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Reading a press release has made geniuses out of fashion journalists.
Fashion journalists have been called many things: bimbos, materialistic Mammons, lookist, judgmental and non-writers. Some of these apply to some of us. Sometimes, all of these apply to some of us.
But dumb, we are not (never mind our lack of distinctions). I say this with absolute conviction, simply because we have mastered the art of reading a press release.
A press release is a letter or email of communication sent to a journalist as a news pitch. Bill Stoller's PublicityInsider.com is a website that helps start-ups and entrepreneurs with business and marketing tips. It states, and accurately so: "A press release is a pseudo news story, written in third person, that seeks to demonstrate the newsworthiness of a particular person, service or product."
Sitting with reams of press releases collated from my seat after every show at the Wills Lifestyle India Fashion Week, I doff my hat to my colleagues in the fashion press. I feel their pain when they try to make sense of gobbledygook masked in verbosity. I share their joy when a complex pattern is simply pointed out. I echo their frustration when our seats are empty: some designers have actually spent months putting together a fashion collection but don't care in letting the fashion press know what it's about.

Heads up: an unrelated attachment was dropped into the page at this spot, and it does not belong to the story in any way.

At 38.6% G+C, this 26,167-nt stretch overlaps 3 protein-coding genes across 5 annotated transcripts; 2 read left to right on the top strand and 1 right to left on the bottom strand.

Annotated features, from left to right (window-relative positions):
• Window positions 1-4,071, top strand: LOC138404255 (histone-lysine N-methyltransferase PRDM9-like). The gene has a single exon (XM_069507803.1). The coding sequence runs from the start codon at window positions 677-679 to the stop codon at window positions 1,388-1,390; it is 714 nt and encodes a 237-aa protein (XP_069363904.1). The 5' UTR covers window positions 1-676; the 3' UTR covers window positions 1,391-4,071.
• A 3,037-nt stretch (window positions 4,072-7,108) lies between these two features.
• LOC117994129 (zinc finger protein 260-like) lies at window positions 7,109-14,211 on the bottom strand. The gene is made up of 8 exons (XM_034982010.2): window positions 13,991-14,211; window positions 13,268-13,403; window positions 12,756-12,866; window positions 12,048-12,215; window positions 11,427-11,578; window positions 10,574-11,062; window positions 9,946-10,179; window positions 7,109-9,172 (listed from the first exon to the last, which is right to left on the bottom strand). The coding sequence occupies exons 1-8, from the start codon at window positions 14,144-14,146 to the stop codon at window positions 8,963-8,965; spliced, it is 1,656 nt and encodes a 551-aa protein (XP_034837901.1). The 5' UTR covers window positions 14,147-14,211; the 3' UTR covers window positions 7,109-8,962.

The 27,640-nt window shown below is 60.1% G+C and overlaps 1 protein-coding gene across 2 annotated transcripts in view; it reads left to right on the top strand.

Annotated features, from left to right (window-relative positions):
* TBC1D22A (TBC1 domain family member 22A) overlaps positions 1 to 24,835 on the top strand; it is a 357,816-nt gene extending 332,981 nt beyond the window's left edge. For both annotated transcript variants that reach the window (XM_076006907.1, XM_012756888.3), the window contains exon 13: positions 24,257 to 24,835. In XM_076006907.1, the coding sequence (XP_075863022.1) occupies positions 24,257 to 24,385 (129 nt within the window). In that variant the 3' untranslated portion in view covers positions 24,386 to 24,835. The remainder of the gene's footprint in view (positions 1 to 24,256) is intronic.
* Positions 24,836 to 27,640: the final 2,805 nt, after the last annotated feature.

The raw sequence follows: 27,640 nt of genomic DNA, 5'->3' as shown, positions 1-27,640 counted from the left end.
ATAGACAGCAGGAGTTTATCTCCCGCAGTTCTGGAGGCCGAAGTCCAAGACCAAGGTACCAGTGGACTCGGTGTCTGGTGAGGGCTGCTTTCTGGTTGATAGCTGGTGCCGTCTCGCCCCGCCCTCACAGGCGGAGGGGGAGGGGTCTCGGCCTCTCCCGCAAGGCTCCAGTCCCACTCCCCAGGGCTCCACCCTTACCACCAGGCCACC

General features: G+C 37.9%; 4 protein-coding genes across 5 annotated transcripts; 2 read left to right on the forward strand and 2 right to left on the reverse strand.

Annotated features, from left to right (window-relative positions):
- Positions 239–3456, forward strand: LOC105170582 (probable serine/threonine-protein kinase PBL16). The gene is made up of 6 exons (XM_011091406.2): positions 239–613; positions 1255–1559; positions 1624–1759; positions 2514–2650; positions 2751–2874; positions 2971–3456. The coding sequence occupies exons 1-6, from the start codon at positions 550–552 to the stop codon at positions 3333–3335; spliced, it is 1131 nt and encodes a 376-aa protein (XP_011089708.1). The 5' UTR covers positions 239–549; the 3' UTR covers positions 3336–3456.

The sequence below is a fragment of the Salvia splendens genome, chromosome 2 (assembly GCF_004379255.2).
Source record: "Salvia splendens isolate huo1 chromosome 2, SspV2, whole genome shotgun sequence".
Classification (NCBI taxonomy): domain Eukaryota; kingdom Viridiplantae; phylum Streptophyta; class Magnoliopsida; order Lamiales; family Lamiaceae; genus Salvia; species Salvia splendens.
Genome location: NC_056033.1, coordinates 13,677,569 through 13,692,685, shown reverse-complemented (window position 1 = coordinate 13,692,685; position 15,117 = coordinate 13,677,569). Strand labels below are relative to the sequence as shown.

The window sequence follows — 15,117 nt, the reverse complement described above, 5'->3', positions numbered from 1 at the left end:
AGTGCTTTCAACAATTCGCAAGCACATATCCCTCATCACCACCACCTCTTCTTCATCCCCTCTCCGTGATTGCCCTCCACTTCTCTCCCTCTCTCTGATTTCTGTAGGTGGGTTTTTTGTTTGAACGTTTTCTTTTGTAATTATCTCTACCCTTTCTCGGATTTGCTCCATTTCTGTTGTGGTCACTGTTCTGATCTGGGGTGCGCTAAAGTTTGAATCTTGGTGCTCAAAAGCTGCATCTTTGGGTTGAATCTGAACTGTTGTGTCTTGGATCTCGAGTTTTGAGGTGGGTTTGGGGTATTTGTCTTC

Sure, we can tell colours and generic styles, and even a circle cut from a bias. But the Muse, the underlying story, the newness in fabric development or the origins of the collection conceptually is vital to a review. Without these, the review is half-baked or simply fake.
Rajesh Pratap Singh, the guru of the esoteric (who marked his return to the runway with last month's collection after a prolonged illness), insisted on baffling us. His collection was called 'The Trilogy of a Broken Spine, Wolfpack and Catharsis', and his press sheet read as scribbles from a hospital bed. "Run with your own, calling all the wolfpack/ Where did you go and when did you come back... Some new blended materials, experiments with silk... and tones of that manmade stuff." With a show that was drowned by the excessive smoke machine, a line sheet was missed even more.
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